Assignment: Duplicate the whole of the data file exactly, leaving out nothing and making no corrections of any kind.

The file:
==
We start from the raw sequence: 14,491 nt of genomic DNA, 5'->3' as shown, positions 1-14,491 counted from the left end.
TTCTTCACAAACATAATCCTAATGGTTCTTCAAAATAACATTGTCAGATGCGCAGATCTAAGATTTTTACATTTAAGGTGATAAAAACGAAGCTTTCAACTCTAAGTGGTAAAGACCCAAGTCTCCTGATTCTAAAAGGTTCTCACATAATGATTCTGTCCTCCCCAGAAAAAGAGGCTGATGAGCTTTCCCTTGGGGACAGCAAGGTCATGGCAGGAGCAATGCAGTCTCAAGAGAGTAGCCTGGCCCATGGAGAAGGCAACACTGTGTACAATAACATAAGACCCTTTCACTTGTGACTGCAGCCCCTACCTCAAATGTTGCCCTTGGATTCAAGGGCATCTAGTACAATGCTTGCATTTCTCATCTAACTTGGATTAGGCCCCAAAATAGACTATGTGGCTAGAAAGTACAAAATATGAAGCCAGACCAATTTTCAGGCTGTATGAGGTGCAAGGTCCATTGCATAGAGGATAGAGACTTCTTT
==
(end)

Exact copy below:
We start from the raw sequence: 14,491 nt of genomic DNA, 5'->3' as shown, positions 1-14,491 counted from the left end.
TTCTTCACAAACATAATCCTAATGGTTCTTCAAAATAACATTGTCAGATGCGCAGATCTAAGATTTTTACATTTAAGGTGATAAAAACGAAGCTTTCAACTCTAAGTGGTAAAGACCCAAGTCTCCTGATTCTAAAAGGTTCTCACATAATGATTCTGTCCTCCCCAGAAAAAGAGGCTGATGAGCTTTCCCTTGGGGACAGCAAGGTCATGGCAGGAGCAATGCAGTCTCAAGAGAGTAGCCTGGCCCATGGAGAAGGCAACACTGTGTACAATAACATAAGACCCTTTCACTTGTGACTGCAGCCCCTACCTCAAATGTTGCCCTTGGATTCAAGGGCATCTAGTACAATGCTTGCATTTCTCATCTAACTTGGATTAGGCCCCAAAATAGACTATGTGGCTAGAAAGTACAAAATATGAAGCCAGACCAATTTTCAGGCTGTATGAGGTGCAAGGTCCATTGCATAGAGGATAGAGACTTCTTT